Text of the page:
Case in point: I’d found that the ChipKIT Uno32 (a Microchip PIC32-based Arduino compatible) had one mounting hole slightly offset from a true Arduino. But an oval-shaped hole could accommodate both the true and derivative boards. Though I don’t use the Uno32 a whole lot, I still incorporate this same mounting hole set in any new design…the work is already done, there’s no reason to lock out those boards, and there’s a subset of users who will appreciate it.
Once a design is well-settled upon, it’s okay to discard this history. They’ll fill up your life otherwise.
Backup software like Time Machine isn’t suitable for this, since it’s based on regular time intervals, not immediate file changes. Some applications may support a version history…or the version control systems used in software development (e.g. Git) might be viable; I’ve not explored this yet as the sequential files have been sufficient to provide a basic “rewind” capability.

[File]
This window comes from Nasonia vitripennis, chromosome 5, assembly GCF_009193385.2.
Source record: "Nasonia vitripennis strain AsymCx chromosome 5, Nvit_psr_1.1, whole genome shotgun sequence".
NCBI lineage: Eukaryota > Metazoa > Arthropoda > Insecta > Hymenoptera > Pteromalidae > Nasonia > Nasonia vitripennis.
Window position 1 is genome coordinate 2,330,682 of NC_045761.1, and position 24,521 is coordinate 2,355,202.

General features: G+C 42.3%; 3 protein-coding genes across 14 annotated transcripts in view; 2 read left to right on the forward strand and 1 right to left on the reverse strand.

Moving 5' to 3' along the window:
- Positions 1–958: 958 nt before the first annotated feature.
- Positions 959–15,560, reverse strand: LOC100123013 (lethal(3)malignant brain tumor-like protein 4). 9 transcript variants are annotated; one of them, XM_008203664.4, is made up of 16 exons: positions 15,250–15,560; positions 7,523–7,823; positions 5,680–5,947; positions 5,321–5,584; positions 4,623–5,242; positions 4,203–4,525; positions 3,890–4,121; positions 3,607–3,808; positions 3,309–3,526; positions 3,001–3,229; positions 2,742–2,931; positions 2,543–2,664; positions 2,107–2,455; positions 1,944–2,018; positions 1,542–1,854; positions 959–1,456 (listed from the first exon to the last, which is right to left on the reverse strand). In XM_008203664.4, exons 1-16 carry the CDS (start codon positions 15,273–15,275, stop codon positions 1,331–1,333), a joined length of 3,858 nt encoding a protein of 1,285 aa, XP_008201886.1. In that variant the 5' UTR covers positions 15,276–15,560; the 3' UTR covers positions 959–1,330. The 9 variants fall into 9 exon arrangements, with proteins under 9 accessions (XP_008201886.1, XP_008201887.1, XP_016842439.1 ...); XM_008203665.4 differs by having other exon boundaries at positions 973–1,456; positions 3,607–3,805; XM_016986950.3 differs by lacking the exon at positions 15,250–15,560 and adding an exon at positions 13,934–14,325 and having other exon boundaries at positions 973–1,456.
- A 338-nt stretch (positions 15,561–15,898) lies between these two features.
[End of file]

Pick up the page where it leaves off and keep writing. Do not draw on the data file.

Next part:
Sometimes a design can’t be keyed asymmetrically, but there are other ways to work around it. Case in point: the front flap on our Internet of Things Printer relies on two identical “hinge bumps” to pivot upward. It seems that about half the time, users install this part reversed…it’s still perfectly functional, but the stylized “@” symbol is flipped horizontally and many don’t recognize the mistake. In the second version of this kit, the fix is simply to use an image that doesn’t “read” one way or another: the language-centric @ sign was switched out for a cloud and makes sense either way.